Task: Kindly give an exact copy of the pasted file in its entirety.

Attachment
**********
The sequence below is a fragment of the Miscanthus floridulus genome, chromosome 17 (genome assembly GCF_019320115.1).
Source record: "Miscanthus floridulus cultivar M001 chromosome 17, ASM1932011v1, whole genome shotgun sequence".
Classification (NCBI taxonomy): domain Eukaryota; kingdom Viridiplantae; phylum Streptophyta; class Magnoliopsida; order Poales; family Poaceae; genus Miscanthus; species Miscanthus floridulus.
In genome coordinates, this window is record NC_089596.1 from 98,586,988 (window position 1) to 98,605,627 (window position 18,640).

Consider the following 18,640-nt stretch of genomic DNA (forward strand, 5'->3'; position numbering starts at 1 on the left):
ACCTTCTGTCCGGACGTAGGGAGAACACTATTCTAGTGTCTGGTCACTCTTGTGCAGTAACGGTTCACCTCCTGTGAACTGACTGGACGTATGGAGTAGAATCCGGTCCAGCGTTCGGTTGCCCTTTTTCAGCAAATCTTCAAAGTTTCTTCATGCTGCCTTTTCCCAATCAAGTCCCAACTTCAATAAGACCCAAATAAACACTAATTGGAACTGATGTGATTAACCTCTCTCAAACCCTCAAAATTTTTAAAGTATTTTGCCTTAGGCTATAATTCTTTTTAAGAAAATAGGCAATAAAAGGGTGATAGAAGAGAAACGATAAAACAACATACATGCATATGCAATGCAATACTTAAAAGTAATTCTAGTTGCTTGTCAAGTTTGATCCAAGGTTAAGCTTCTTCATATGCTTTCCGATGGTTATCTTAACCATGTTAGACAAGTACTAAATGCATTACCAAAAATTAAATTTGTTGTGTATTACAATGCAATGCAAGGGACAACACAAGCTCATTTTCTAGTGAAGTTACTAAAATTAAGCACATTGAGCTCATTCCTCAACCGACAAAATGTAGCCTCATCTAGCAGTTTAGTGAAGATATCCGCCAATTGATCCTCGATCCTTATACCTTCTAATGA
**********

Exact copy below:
The sequence below is a fragment of the Miscanthus floridulus genome, chromosome 17 (genome assembly GCF_019320115.1).
Source record: "Miscanthus floridulus cultivar M001 chromosome 17, ASM1932011v1, whole genome shotgun sequence".
Classification (NCBI taxonomy): domain Eukaryota; kingdom Viridiplantae; phylum Streptophyta; class Magnoliopsida; order Poales; family Poaceae; genus Miscanthus; species Miscanthus floridulus.
In genome coordinates, this window is record NC_089596.1 from 98,586,988 (window position 1) to 98,605,627 (window position 18,640).

Consider the following 18,640-nt stretch of genomic DNA (forward strand, 5'->3'; position numbering starts at 1 on the left):
ACCTTCTGTCCGGACGTAGGGAGAACACTATTCTAGTGTCTGGTCACTCTTGTGCAGTAACGGTTCACCTCCTGTGAACTGACTGGACGTATGGAGTAGAATCCGGTCCAGCGTTCGGTTGCCCTTTTTCAGCAAATCTTCAAAGTTTCTTCATGCTGCCTTTTCCCAATCAAGTCCCAACTTCAATAAGACCCAAATAAACACTAATTGGAACTGATGTGATTAACCTCTCTCAAACCCTCAAAATTTTTAAAGTATTTTGCCTTAGGCTATAATTCTTTTTAAGAAAATAGGCAATAAAAGGGTGATAGAAGAGAAACGATAAAACAACATACATGCATATGCAATGCAATACTTAAAAGTAATTCTAGTTGCTTGTCAAGTTTGATCCAAGGTTAAGCTTCTTCATATGCTTTCCGATGGTTATCTTAACCATGTTAGACAAGTACTAAATGCATTACCAAAAATTAAATTTGTTGTGTATTACAATGCAATGCAAGGGACAACACAAGCTCATTTTCTAGTGAAGTTACTAAAATTAAGCACATTGAGCTCATTCCTCAACCGACAAAATGTAGCCTCATCTAGCAGTTTAGTGAAGATATCCGCCAATTGATCCTCGATCCTTATACCTTCTAATGA